Antikythera wreck

From Wikipedia, the free encyclopedia
Jump to: navigation, search

Coordinates: 35°53′23″N 23°18′28″E / 35.8897°N 23.3078°E / 35.8897; 23.3078

Antikythera wreck is located in Greece
Antikythera wreck
Antikythera wreck
The Antikythera wreck lays off the Greek island of Antikythera on the edge of the Aegean Sea, northwest of Crete

The Antikythera wreck is a Roman shipwreck dating from the 2nd quarter of the 1st century BC.[1][2] It was discovered by sponge divers off Point Glyphadia on the Greek island of Antikythera in 1900.

The wreck yielded numerous statues, coins and other artifacts dating back to the 4th century BC, as well as the severely corroded remnants of a device many regard as the world's oldest known analog computer, the Antikythera mechanism. The ancient works of art including parts of the ship itself are now displayed at the National Archaeological Museum of Athens.


The Antikythera mechanism (Fragment A - front)

In October 1900, a team of sponge divers led by Captain Dimitrios Kondos decided to wait out a severe storm hampering their return from Africa at the Greek island of Antikythera. While there they began diving for sponges off the island's coastline wearing the standard diving dressescanvas suits and copper helmets – of the time.

Elias Stadiatis was the first to lay eyes on a shipwreck 45 meters down, who quickly signaled to be pulled to the surface. He described the scene as a heap of rotting corpses and horses lying on the sea bed. Thinking the diver was drunk from the nitrogen in his breathing mix at that depth, Kondos himself dove, soon returning with the arm of a bronze statue. While waiting for the storm to abate the divers retrieved as many small artifacts from the wreck as they could.

Artifact recovery[edit]

Together with the Greek Education Ministry and the Royal Hellenic Navy, the sponge divers salvaged numerous artifacts from the waters. By the middle of 1901, divers had recovered statues arbitrarily named "the philosopher", the Youth of Antikythera (Ephebe) of ca. 340 BC, a "Hercules", Ulysses, Diomedes and his horses, a Hermes, an Apollo, a marble statue of a bull and a bronze lyre, much marvelous glasswork. Many other small and common artifacts were also found, and were brought to the National Archaeological Museum of Athens. One curious find is an ancient weapon known as a dolphin, a 220 pounds lead and iron defensive weapons, that were dropped from the ship’s yard onto the deck of an attacking vessel.[3]

The death of one diver and the paralysis of some others due to decompression sickness put an end to work at the site during the summer of 1901. The French naval officer and explorer Jacques-Yves Cousteau would later dive there, in the fall of 1976, to search and recover many more artifacts.[4]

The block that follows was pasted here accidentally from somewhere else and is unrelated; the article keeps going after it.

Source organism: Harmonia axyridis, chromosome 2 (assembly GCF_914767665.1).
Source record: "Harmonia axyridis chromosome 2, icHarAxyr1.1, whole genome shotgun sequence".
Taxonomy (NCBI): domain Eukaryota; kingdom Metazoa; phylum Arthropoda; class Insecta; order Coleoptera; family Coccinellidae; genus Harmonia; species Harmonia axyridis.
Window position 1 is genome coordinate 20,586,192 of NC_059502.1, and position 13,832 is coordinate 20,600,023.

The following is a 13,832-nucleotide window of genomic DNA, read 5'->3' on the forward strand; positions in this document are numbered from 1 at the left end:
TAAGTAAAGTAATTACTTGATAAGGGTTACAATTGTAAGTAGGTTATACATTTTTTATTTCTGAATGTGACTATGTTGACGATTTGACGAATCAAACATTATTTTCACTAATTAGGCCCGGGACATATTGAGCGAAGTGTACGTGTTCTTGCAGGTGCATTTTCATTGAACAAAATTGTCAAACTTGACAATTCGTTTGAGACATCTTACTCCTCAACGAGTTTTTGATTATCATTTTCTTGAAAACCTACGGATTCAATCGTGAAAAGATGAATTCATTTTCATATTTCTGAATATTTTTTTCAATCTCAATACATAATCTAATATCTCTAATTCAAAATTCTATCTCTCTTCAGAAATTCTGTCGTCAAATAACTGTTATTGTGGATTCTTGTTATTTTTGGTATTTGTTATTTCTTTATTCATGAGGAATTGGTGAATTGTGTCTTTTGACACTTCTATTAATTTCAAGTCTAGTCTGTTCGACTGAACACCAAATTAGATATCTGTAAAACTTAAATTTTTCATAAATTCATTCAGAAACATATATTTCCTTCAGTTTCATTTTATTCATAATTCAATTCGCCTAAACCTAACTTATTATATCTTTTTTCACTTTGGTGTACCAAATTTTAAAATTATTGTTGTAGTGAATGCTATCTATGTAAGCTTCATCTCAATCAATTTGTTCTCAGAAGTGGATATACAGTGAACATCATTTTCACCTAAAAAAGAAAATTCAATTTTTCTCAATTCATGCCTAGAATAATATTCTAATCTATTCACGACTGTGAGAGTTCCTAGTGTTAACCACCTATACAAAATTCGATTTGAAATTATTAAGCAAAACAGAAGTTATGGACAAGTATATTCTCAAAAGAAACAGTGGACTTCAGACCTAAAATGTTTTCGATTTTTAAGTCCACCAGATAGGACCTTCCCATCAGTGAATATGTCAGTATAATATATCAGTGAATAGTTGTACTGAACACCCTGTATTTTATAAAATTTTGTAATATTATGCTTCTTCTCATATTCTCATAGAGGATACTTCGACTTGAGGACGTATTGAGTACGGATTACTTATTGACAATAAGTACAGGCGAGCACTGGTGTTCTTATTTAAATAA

On 17 May 1902, however, the former Minister of Education Spyridon Stais made the most celebrated find at the National Archaeological Museum in Athens. When examining the artifacts that had been recovered, he noticed that a severely corroded piece of bronze had inscriptions and a gear wheel embedded in it. The object would come to be known as the Antikythera mechanism or astrolabe. Originally thought to be one of the first forms of a mechanised clock or an astrolabe, it is at times referred to as the world’s oldest known analog computer.[5]


Although the retrieval of artifacts from the shipwreck was highly successful and accomplished within two years, dating the site proved difficult and took much longer. Based on related works with known provenances, some of the bronze statues could be dated back to the 4th century BC, while the marble statues were found to be 1st century BC copies of earlier works.

Bronze head of bearded man with furrowed brow and unruly hair
The philosopher's head

Some scholars have speculated that the ship was carrying part of the loot of the Roman General Sulla from Athens in 86 BC, and might have been on its way to Italy. A reference by the Greek writer, Lucian, to one of Sulla's ships sinking in the Antikythera region gave rise to this theory. Supporting an early 1st-century BC date were domestic utensils and objects from the ship, similar to those known from other 1st-century BC contexts. The amphorae recovered from the wreck indicated a date of 80–70 BC, the Hellenistic pottery a date of 75–50 BC, and the Roman ceramics were similar to known mid-1st century types. The latest coin discovered in the 1970s during work by Jacques Cousteau and associates is datable between 76 and 67 BC.[2] It has been suggested that the sunken cargo ship was en route to Rome with looted treasures, to support a triumphal parade being planned for Julius Caesar.[6]